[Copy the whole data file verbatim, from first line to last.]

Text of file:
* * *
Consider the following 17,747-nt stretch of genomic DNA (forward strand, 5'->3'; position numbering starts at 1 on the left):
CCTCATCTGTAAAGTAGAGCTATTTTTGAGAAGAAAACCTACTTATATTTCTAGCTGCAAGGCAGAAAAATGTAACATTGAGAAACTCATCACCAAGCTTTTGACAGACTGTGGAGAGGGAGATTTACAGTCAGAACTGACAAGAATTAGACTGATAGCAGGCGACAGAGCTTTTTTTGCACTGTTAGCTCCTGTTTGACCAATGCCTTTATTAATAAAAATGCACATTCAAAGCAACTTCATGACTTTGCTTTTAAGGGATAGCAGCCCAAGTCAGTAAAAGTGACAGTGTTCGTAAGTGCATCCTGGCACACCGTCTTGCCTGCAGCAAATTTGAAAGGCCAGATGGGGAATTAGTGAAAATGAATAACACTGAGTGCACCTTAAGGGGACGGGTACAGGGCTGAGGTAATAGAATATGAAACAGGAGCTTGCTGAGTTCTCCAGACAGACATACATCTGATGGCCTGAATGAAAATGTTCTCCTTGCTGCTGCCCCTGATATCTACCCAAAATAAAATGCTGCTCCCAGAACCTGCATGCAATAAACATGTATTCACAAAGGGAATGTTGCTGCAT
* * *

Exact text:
Consider the following 17,747-nt stretch of genomic DNA (forward strand, 5'->3'; position numbering starts at 1 on the left):
CCTCATCTGTAAAGTAGAGCTATTTTTGAGAAGAAAACCTACTTATATTTCTAGCTGCAAGGCAGAAAAATGTAACATTGAGAAACTCATCACCAAGCTTTTGACAGACTGTGGAGAGGGAGATTTACAGTCAGAACTGACAAGAATTAGACTGATAGCAGGCGACAGAGCTTTTTTTGCACTGTTAGCTCCTGTTTGACCAATGCCTTTATTAATAAAAATGCACATTCAAAGCAACTTCATGACTTTGCTTTTAAGGGATAGCAGCCCAAGTCAGTAAAAGTGACAGTGTTCGTAAGTGCATCCTGGCACACCGTCTTGCCTGCAGCAAATTTGAAAGGCCAGATGGGGAATTAGTGAAAATGAATAACACTGAGTGCACCTTAAGGGGACGGGTACAGGGCTGAGGTAATAGAATATGAAACAGGAGCTTGCTGAGTTCTCCAGACAGACATACATCTGATGGCCTGAATGAAAATGTTCTCCTTGCTGCTGCCCCTGATATCTACCCAAAATAAAATGCTGCTCCCAGAACCTGCATGCAATAAACATGTATTCACAAAGGGAATGTTGCTGCAT